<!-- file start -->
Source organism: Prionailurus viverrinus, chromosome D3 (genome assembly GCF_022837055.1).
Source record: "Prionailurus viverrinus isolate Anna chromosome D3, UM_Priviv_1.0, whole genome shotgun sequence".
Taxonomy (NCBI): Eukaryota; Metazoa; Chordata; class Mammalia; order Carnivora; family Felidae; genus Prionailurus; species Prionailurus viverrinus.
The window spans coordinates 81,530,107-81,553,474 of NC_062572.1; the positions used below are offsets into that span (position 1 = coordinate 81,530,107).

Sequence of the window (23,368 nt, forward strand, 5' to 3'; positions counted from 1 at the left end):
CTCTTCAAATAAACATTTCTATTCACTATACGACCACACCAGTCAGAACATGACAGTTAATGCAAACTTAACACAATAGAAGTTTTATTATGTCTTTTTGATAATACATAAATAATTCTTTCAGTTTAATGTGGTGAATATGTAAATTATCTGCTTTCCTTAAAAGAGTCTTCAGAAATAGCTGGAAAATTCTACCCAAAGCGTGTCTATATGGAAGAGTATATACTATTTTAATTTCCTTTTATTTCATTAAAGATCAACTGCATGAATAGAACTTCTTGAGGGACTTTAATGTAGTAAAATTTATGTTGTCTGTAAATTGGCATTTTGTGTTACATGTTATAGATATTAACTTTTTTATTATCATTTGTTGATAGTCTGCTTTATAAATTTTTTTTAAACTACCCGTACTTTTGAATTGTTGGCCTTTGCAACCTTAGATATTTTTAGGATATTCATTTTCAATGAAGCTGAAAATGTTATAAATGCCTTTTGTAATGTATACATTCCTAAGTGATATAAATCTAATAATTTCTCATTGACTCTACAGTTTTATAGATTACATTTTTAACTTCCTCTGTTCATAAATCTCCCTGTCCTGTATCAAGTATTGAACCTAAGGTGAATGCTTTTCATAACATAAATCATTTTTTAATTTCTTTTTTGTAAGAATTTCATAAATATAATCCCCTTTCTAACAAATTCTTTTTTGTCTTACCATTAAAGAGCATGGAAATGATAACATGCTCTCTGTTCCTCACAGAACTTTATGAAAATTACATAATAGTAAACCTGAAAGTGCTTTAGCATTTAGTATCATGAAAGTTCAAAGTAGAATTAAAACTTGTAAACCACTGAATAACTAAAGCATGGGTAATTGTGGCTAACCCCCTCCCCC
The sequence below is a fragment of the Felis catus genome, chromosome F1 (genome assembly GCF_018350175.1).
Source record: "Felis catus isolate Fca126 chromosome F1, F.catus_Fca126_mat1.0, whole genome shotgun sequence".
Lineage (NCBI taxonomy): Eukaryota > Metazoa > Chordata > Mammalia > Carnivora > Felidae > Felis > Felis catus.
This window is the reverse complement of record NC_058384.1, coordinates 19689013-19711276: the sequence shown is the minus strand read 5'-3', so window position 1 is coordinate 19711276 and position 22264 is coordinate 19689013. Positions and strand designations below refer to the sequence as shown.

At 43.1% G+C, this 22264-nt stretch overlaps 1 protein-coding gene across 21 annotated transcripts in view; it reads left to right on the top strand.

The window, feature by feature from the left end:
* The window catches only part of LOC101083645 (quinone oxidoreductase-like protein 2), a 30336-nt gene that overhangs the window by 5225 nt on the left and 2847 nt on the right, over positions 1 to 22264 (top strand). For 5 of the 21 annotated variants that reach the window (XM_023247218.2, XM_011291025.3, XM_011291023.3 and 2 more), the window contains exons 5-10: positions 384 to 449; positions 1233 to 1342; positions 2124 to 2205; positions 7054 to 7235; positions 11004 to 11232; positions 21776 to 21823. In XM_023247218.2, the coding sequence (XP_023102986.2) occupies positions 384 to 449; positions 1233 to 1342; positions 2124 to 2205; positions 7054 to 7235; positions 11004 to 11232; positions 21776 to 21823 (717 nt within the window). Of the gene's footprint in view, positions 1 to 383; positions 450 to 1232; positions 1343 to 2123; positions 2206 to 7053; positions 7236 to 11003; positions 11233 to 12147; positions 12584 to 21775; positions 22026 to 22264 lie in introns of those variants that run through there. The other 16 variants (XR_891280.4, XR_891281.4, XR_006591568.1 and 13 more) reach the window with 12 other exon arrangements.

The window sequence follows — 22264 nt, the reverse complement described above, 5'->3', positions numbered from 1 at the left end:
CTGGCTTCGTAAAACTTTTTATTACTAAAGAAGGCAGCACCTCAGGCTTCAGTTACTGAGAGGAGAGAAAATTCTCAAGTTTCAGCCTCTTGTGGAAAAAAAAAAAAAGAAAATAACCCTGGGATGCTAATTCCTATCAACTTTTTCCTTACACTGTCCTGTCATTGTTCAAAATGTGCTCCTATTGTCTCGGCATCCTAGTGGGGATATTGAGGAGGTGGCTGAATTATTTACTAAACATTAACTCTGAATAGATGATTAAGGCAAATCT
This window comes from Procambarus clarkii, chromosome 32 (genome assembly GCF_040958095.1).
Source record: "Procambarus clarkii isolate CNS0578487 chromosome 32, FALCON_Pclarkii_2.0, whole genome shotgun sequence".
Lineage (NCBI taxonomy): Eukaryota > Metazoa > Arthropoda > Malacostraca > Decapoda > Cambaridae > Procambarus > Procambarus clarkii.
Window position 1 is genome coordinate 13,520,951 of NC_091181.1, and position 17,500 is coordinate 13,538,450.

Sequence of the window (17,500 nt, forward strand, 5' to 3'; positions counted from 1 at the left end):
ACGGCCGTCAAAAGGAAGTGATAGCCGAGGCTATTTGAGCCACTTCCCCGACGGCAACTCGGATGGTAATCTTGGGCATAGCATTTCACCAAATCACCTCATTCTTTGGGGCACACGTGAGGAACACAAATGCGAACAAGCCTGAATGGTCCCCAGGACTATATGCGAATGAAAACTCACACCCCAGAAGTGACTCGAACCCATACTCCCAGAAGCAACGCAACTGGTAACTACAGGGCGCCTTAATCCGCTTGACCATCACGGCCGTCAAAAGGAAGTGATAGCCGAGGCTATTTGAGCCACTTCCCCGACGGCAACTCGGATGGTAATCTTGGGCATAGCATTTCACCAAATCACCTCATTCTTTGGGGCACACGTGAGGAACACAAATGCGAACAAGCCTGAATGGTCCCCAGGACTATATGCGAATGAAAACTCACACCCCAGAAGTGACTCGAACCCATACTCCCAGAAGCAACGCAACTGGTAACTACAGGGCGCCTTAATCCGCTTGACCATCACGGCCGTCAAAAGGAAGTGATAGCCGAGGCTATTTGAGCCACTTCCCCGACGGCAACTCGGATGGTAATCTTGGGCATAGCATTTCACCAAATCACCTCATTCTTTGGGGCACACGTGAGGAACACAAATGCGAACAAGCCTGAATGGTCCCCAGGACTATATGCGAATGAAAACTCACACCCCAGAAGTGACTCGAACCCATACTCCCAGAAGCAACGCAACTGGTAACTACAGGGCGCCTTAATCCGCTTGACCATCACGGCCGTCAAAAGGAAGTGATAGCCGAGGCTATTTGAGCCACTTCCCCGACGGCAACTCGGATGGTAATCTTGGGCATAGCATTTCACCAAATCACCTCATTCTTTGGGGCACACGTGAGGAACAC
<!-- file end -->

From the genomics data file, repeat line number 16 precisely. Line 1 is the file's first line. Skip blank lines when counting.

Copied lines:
This window comes from Procambarus clarkii, chromosome 32 (genome assembly GCF_040958095.1).